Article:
Many Massachusetts companies are not ready to require their employees to be vaccinated, even as the fast-spreading Delta variant prompts some governments to impose vaccine mandates among their workforces and mask-wearing is again recommended for some indoor spaces.
However, experts say that could soon change with infections increasing even in highly vaccinated locations such as Massachusetts, and full regulatory approval of the current COVID-19 vaccines likely just weeks away.
Thus far, employers typically have encouraged their workers to get vaccinated, in some cases offering incentives such as bonuses and paid time off. However, requiring vaccinations in the workplace remains more the exception than the rule.
But the drumbeat for such mandates is getting louder. On Thursday, President Biden is expected to announce that civilian employees of the US government must be vaccinated or undergo frequent testing, while the states of California and New York, as well as the city of New York, recently issued similar requirements. (In Massachusetts, Governor Charlie Baker has no plans to mandate vaccines for state executive branch employees.)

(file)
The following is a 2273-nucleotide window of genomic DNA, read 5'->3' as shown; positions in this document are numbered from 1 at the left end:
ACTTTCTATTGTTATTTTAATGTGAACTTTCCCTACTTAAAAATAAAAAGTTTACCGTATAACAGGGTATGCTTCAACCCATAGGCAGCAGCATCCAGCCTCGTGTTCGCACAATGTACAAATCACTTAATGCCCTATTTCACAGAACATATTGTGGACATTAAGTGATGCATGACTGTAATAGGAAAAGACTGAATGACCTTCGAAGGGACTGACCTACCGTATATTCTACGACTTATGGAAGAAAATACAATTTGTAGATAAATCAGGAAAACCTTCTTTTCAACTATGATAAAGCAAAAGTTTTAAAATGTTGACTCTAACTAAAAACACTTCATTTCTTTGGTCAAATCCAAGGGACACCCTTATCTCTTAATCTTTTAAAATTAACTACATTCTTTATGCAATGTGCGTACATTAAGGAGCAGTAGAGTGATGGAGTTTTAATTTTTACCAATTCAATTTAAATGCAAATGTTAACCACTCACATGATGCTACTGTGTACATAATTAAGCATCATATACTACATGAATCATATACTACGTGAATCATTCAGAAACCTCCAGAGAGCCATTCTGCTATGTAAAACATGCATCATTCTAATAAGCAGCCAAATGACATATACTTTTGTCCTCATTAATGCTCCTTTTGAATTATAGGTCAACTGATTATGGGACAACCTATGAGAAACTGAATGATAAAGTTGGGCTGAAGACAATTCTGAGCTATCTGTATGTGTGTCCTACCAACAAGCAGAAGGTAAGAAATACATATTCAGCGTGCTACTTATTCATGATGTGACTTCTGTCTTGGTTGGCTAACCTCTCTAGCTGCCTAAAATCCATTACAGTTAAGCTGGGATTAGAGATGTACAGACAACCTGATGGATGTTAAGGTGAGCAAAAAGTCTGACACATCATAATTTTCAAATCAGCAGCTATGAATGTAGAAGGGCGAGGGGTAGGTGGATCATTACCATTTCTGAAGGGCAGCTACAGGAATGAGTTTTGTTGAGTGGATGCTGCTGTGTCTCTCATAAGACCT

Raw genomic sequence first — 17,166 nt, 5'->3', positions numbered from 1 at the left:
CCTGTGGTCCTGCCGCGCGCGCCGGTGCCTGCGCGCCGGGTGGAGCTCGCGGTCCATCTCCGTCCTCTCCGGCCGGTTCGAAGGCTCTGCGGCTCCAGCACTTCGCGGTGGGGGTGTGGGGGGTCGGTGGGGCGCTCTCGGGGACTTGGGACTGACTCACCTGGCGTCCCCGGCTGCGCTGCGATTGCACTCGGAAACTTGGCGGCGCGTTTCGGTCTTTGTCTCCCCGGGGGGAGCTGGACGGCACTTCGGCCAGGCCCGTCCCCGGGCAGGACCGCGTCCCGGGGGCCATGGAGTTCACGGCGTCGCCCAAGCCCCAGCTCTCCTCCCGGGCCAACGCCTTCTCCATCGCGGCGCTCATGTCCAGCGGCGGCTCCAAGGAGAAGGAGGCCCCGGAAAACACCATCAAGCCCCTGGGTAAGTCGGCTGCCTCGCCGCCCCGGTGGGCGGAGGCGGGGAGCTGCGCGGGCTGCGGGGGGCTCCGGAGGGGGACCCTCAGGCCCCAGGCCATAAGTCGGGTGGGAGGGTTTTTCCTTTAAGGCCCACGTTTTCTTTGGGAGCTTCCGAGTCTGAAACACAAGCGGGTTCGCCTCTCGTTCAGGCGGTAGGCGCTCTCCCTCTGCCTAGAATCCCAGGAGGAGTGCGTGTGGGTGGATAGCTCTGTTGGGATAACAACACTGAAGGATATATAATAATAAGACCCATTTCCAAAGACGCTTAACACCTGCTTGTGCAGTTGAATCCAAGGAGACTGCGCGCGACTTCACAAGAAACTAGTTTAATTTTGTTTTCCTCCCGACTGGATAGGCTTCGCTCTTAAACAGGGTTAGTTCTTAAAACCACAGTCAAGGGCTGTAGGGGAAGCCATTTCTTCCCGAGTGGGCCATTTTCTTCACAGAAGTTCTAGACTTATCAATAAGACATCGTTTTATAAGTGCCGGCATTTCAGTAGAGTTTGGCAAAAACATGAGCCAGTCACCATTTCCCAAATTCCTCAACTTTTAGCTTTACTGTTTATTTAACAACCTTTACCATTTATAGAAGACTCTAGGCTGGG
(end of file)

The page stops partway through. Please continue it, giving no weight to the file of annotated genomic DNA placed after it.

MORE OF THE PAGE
And on Wednesday, Google — with nearly 140,000 employees, including about 2,000 in Massachusetts — became one of the biggest private sector companies to mandate vaccines, saying it will require workers returning to its offices this fall to be vaccinated.
For some employers, a mandate was a no-brainer.
“Either you accommodate the vast majority of your employees who want the safest environment possible, or accommodate the employees who don’t want to get vaccinated,” said Bob Bodian, managing partner of prominent Boston law firm Mintz. “That was an easy call for me.”